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T. N. Krishnamurti
Arindam Chakraborty
, and
A. K. Mishra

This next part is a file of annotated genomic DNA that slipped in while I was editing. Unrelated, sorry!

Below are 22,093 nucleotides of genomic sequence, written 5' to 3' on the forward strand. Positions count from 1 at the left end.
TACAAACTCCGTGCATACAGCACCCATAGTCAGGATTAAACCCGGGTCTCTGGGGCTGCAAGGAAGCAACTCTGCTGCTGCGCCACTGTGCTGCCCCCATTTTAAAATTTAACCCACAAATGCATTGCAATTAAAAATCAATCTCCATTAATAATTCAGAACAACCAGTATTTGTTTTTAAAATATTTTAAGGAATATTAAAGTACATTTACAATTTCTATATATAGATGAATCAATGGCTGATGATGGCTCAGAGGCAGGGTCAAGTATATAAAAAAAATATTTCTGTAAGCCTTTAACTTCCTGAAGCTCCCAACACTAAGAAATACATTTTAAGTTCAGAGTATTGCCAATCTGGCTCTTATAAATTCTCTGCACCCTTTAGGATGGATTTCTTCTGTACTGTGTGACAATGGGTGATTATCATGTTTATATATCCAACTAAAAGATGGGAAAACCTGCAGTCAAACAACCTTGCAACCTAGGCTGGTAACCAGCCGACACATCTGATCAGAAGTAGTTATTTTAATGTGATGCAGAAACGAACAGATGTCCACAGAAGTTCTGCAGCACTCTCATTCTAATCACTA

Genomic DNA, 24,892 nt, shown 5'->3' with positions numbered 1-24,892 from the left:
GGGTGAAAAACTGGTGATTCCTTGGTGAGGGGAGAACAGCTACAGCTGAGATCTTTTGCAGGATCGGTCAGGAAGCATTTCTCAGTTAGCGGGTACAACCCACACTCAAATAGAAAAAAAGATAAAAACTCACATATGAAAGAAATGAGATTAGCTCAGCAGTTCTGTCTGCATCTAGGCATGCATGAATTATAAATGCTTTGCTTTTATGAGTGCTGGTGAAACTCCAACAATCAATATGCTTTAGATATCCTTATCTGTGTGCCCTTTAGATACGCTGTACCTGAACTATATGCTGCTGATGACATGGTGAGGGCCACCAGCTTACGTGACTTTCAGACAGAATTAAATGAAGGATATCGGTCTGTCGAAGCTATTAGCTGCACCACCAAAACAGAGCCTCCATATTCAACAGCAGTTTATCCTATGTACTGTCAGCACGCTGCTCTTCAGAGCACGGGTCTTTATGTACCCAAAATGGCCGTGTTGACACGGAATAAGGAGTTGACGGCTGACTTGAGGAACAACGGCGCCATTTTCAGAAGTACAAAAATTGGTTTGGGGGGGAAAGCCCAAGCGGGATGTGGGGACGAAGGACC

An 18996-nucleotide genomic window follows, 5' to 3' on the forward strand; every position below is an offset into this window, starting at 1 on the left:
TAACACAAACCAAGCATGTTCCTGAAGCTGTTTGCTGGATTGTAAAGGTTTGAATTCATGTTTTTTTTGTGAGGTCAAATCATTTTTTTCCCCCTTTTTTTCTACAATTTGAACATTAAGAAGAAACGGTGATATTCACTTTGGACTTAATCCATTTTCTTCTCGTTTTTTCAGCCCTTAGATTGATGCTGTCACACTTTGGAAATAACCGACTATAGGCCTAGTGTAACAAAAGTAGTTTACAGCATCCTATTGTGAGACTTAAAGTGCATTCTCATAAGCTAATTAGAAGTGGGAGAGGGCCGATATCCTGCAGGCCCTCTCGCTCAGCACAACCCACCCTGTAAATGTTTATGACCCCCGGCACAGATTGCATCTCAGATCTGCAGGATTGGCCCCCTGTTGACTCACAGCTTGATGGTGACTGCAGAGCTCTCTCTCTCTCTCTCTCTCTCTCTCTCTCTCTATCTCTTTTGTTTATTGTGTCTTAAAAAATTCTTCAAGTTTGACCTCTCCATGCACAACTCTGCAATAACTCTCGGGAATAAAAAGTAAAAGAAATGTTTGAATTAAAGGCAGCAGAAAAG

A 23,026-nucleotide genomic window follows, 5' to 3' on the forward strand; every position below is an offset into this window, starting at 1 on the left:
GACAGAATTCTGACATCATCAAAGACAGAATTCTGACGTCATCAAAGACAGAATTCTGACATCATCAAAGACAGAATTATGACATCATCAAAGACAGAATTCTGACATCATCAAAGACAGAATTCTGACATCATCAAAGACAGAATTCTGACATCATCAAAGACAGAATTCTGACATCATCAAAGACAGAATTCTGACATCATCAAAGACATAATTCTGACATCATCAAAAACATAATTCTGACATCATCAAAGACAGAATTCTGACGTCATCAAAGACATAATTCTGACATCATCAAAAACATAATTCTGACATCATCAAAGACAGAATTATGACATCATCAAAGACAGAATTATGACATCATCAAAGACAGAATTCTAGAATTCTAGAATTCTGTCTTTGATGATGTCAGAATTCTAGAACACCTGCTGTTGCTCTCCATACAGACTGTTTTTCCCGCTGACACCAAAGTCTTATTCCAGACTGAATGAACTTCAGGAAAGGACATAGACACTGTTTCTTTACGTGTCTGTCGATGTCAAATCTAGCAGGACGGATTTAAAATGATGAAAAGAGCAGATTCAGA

Recently the National Aeronautics and Space Administration (NASA) Tropical Rainfall Measuring Mission (TRMM) project office made available a new product called the convective–stratiform heating (CSH). These are the datasets for vertical profiles of diabatic heating rates (the apparent heat source). These observed estimates of heating are obtained from the TRMM satellite’s microwave radiances and the precipitation radar. The importance of such datasets for defining the vertical distribution of heating was largely the initiative of Dr. W.-K. Tao from NASA’s Goddard Laboratory. The need to examine how well some of the current cumulus parameterization schemes perform toward describing the amplitude and the three-dimensional distributions of heating is addressed in this paper. Three versions of the Florida State University (FSU) global atmospheric model are run that utilize different versions of cumulus parameterization schemes; namely, modified Kuo parameterization, simple Arakawa–Schubert parameterization, and Zhang–McFarlane parameterization. The Kuo-type scheme used here relies on moisture convergence and tends to overestimate the rainfall generally compared to the TRMM estimates. The other schemes used here show only a slight overestimate of rain rates compared to TRMM; those invoke mass fluxes that are less stringent in this regard in defining cloud volumes. The mass flux schemes do carry out a total moisture budget for a vertical column model and include all components of the moisture budget and are not limited to the horizontal convergence of moisture. The authors carry out a numerical experimentation that includes over a hundred experiments from each of these models; these experiments differ only in their use of the cumulus parameterization. The rest of the model physics, resolution, and initial states are kept the same for each set of 117 forecasts. The strategy for this experimentation follows the authors’ previous studies with the FSU multimodel superensemble. This includes a 100-day training and a 17-day forecast phase, both of which include a large number of forecast experiments. The training phase provides a useful statistical database for tagging the systematic errors of the respective models. The forecast phase is designed to minimize the collective bias errors of these member models. In these forecasts the authors also include the ensemble mean and the multimodel superensemble. In this paper the authors examine model errors in their representations of the heating (amplitude, vertical level of maximum, and the geographical distributions). The main message of this study is that some cumulus parameterization schemes overestimate the amplitude of heating, whereas others carry lower values. The models also exhibit large errors in the placement of the vertical level of maximum heating. Some significant errors were also found in the geographical distributions of heating. The ensemble mean largely mimics the model features and also carries some large errors. The superensemble is more selective in reducing the three-dimensional collective bias errors of the models and provides the best short range forecasts, through hour 60, for the heating. This study shows that it is possible to diagnose some of the modeling errors in the heating for individual member models and that information can be important for correcting such features.

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